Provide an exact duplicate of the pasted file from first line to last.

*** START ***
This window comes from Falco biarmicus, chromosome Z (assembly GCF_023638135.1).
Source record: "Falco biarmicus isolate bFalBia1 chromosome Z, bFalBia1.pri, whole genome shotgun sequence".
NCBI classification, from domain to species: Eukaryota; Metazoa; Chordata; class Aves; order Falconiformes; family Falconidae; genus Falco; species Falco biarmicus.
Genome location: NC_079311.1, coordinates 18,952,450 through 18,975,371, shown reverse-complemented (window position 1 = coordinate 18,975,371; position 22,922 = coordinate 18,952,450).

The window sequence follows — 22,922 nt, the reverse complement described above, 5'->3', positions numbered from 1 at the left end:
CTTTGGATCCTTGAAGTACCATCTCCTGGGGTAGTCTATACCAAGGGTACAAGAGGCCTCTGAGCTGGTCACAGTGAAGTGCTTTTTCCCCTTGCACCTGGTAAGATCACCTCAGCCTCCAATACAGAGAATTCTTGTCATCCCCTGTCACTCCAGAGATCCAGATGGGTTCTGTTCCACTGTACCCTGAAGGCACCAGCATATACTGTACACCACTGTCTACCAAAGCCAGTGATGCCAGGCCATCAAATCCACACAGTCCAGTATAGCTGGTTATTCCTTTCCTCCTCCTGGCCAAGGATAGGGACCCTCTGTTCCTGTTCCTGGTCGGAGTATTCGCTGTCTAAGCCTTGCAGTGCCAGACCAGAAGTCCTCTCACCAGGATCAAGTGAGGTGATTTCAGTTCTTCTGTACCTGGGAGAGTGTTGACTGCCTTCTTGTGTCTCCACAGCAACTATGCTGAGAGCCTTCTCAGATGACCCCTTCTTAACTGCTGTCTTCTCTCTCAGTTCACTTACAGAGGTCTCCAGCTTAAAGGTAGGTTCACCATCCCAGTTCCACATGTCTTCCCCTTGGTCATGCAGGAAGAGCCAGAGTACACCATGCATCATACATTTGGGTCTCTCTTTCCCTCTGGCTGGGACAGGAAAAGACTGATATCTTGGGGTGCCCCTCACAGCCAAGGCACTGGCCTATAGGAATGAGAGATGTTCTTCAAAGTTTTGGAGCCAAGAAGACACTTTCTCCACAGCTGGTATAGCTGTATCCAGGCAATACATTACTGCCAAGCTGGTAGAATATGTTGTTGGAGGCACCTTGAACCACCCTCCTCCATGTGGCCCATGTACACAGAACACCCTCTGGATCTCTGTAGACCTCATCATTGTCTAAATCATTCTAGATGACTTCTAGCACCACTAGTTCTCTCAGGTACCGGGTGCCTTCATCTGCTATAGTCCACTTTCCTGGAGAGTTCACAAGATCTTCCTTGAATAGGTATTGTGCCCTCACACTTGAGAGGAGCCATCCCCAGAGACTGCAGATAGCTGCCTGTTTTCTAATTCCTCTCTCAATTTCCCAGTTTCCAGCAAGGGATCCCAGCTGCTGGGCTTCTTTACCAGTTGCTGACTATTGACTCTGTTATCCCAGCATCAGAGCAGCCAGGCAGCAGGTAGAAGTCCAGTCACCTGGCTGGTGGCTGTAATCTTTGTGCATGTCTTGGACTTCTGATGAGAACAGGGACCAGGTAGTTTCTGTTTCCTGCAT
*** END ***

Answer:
This window comes from Falco biarmicus, chromosome Z (assembly GCF_023638135.1).
Source record: "Falco biarmicus isolate bFalBia1 chromosome Z, bFalBia1.pri, whole genome shotgun sequence".
NCBI classification, from domain to species: Eukaryota; Metazoa; Chordata; class Aves; order Falconiformes; family Falconidae; genus Falco; species Falco biarmicus.
Genome location: NC_079311.1, coordinates 18,952,450 through 18,975,371, shown reverse-complemented (window position 1 = coordinate 18,975,371; position 22,922 = coordinate 18,952,450).

The window sequence follows — 22,922 nt, the reverse complement described above, 5'->3', positions numbered from 1 at the left end:
CTTTGGATCCTTGAAGTACCATCTCCTGGGGTAGTCTATACCAAGGGTACAAGAGGCCTCTGAGCTGGTCACAGTGAAGTGCTTTTTCCCCTTGCACCTGGTAAGATCACCTCAGCCTCCAATACAGAGAATTCTTGTCATCCCCTGTCACTCCAGAGATCCAGATGGGTTCTGTTCCACTGTACCCTGAAGGCACCAGCATATACTGTACACCACTGTCTACCAAAGCCAGTGATGCCAGGCCATCAAATCCACACAGTCCAGTATAGCTGGTTATTCCTTTCCTCCTCCTGGCCAAGGATAGGGACCCTCTGTTCCTGTTCCTGGTCGGAGTATTCGCTGTCTAAGCCTTGCAGTGCCAGACCAGAAGTCCTCTCACCAGGATCAAGTGAGGTGATTTCAGTTCTTCTGTACCTGGGAGAGTGTTGACTGCCTTCTTGTGTCTCCACAGCAACTATGCTGAGAGCCTTCTCAGATGACCCCTTCTTAACTGCTGTCTTCTCTCTCAGTTCACTTACAGAGGTCTCCAGCTTAAAGGTAGGTTCACCATCCCAGTTCCACATGTCTTCCCCTTGGTCATGCAGGAAGAGCCAGAGTACACCATGCATCATACATTTGGGTCTCTCTTTCCCTCTGGCTGGGACAGGAAAAGACTGATATCTTGGGGTGCCCCTCACAGCCAAGGCACTGGCCTATAGGAATGAGAGATGTTCTTCAAAGTTTTGGAGCCAAGAAGACACTTTCTCCACAGCTGGTATAGCTGTATCCAGGCAATACATTACTGCCAAGCTGGTAGAATATGTTGTTGGAGGCACCTTGAACCACCCTCCTCCATGTGGCCCATGTACACAGAACACCCTCTGGATCTCTGTAGACCTCATCATTGTCTAAATCATTCTAGATGACTTCTAGCACCACTAGTTCTCTCAGGTACCGGGTGCCTTCATCTGCTATAGTCCACTTTCCTGGAGAGTTCACAAGATCTTCCTTGAATAGGTATTGTGCCCTCACACTTGAGAGGAGCCATCCCCAGAGACTGCAGATAGCTGCCTGTTTTCTAATTCCTCTCTCAATTTCCCAGTTTCCAGCAAGGGATCCCAGCTGCTGGGCTTCTTTACCAGTTGCTGACTATTGACTCTGTTATCCCAGCATCAGAGCAGCCAGGCAGCAGGTAGAAGTCCAGTCACCTGGCTGGTGGCTGTAATCTTTGTGCATGTCTTGGACTTCTGATGAGAACAGGGACCAGGTAGTTTCTGTTTCCTGCAT